-Try carrying a small change purse with only the money or credit cards that you need, instead of a large hand­bag with straps. Keep your wallet in an inside jacket or front pants pocket.

-Don't burden yourself with packages, and don't wear shoes or clothing that restrict your movements.

-Walk on well-lighted, busy streets. Stay away from vacant lots, alleys, or construction sites.
-Avoid displaying large amounts of cash or other tempting targets, such as expensive jewelry.

-If someone grabs your purse or pack­ages, try to keep your balance, get away, and shout for help.

-Carry pepper spray to protect yourself.

When waiting for the bus, only choose well-lighted stops.

-Don't fall asleep. Stay alert!

-Watch who gets on or off the bus with you. If you get scared or feel unsafe, go to a place where there are others or sit beside the driver.

When Driving Your Car:

-Always lock your car doors. Never leave keys in the ignition when you leave the car, even for a few minutes.

-When you drive, keep the doors locked and windows up. Park in well-lighted, busy areas.

-Always know how to get where you are going before you leave.

-Don't leave packages or other tempt­ing articles in view in a locked car. Lock them in the trunk.

-Never, never pick up hitchhikers.

-If you have car problems, be espe­cially wary of strangers who offer help. Stay in the car and ask them to call a service truck and the police.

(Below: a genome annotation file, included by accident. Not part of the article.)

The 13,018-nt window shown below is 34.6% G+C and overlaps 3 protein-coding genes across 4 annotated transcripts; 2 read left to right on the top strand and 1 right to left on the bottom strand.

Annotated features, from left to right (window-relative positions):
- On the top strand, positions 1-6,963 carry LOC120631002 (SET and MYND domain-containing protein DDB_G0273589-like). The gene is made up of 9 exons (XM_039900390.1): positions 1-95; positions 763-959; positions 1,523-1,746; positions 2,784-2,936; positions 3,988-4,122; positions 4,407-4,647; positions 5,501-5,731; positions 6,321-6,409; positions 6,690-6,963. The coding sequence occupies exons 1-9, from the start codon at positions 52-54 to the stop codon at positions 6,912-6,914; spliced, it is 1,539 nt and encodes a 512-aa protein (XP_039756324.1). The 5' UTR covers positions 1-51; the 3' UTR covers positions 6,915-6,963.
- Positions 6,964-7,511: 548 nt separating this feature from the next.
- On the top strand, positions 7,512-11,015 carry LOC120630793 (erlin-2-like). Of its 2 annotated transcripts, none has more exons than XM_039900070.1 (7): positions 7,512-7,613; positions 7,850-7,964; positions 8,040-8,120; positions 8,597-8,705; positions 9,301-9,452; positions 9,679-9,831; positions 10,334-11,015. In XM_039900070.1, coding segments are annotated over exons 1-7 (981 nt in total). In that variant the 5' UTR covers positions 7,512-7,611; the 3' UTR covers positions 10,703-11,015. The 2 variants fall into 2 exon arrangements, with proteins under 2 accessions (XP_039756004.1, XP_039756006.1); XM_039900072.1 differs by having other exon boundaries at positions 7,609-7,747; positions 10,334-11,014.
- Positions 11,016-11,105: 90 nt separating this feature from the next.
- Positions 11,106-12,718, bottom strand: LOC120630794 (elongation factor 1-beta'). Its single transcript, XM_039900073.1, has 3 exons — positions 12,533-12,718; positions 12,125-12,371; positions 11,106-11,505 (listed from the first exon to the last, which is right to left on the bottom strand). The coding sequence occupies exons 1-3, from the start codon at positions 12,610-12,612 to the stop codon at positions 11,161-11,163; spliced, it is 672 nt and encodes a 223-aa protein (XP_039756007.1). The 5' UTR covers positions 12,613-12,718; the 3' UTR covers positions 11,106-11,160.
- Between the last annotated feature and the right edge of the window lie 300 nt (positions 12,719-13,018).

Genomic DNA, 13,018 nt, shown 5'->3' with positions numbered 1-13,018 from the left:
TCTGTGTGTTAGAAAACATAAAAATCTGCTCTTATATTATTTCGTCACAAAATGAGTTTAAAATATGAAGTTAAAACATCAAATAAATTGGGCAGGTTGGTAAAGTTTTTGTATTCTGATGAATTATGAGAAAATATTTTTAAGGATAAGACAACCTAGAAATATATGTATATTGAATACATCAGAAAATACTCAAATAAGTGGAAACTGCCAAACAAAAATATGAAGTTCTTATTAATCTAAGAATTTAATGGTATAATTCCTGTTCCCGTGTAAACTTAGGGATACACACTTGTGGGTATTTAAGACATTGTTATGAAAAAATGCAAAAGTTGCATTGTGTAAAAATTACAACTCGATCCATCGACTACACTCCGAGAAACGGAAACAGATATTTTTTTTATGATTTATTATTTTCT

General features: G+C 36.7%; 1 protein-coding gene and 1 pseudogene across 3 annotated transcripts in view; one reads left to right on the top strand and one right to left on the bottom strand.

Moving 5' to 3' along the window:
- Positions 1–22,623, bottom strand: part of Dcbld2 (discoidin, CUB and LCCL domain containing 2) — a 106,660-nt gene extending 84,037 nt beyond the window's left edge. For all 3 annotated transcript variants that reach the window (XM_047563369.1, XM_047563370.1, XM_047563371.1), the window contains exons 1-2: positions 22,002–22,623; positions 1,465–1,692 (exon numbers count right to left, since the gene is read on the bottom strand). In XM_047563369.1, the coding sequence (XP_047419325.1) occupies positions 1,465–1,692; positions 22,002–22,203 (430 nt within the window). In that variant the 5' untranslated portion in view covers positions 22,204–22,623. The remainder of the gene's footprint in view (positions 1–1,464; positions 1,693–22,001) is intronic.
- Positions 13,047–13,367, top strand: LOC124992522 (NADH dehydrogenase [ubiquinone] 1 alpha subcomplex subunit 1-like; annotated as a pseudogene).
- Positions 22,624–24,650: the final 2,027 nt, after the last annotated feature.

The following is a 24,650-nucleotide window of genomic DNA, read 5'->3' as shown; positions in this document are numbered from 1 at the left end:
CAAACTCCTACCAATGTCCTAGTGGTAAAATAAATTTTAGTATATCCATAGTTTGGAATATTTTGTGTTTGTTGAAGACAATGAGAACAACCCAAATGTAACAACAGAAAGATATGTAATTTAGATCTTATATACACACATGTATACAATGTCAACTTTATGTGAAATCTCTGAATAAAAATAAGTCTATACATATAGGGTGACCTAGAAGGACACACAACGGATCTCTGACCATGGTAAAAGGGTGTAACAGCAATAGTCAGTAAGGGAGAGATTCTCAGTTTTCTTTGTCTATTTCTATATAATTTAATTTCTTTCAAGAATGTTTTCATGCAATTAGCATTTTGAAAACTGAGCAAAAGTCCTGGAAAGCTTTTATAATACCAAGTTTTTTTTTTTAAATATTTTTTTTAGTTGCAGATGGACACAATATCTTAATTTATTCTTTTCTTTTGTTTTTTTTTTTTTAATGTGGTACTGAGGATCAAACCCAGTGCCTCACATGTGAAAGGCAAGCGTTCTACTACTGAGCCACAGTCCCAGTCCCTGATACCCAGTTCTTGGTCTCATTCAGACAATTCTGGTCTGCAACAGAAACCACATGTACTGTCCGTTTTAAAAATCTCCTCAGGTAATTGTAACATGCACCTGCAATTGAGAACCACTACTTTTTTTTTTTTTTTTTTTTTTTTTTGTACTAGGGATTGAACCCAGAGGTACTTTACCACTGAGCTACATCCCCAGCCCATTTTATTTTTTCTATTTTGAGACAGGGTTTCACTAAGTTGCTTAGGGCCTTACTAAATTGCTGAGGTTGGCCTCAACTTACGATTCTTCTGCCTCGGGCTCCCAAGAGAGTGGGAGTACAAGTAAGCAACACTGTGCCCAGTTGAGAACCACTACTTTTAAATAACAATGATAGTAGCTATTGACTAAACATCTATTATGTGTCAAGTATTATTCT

-Keep your gas tank at least half full at all times.

Don't Be Fooled by Con Men:

Con artists prey on older people who worry about insurance, investments, and maintaining their homes. Regardless of how nice and polite someone may seem, be suspicious of any proposal that sounds too good to be true, has to be kept secret, or requires immediate cash. Call the Better Business Bureau or the police. Be especially wary of:

-"Get rich quick" opportunities or schemes for which you have to put up good-faith money.

-Bargains on home repairs or improve­ments;

-Investments that promise unusually high returns;

-Someone claiming you owe money for an item ordered by a deceased relative;

-Work-at-home schemes, door-to-door sales, telephone sales, supplemental health insurance, miracle cures, glasses and hearing aids at bargain prices from unknown sources, unfamiliar charities.

Here are some facts about security and seniors:

Compared to other age groups, people 65 and over have the lowest rates for most types of crime, with a few exceptions such as purse snatching.

Everyone fears violent crime, but those types of crimes are the least likely to happen.

Most murders and assaults are committed by relatives or friends, not by strangers.

Statistics aside, when older people are victimized-even by a minor crime- effects can be physically, emotionally, and financially devastating.

If you are the victim of a crime, help is just a phone call away. Call 911 to report all crime, no matter how minor or embarrassing. They can link you up with victim service agencies, the district attorney's office, and other agencies whose staff are there to help you.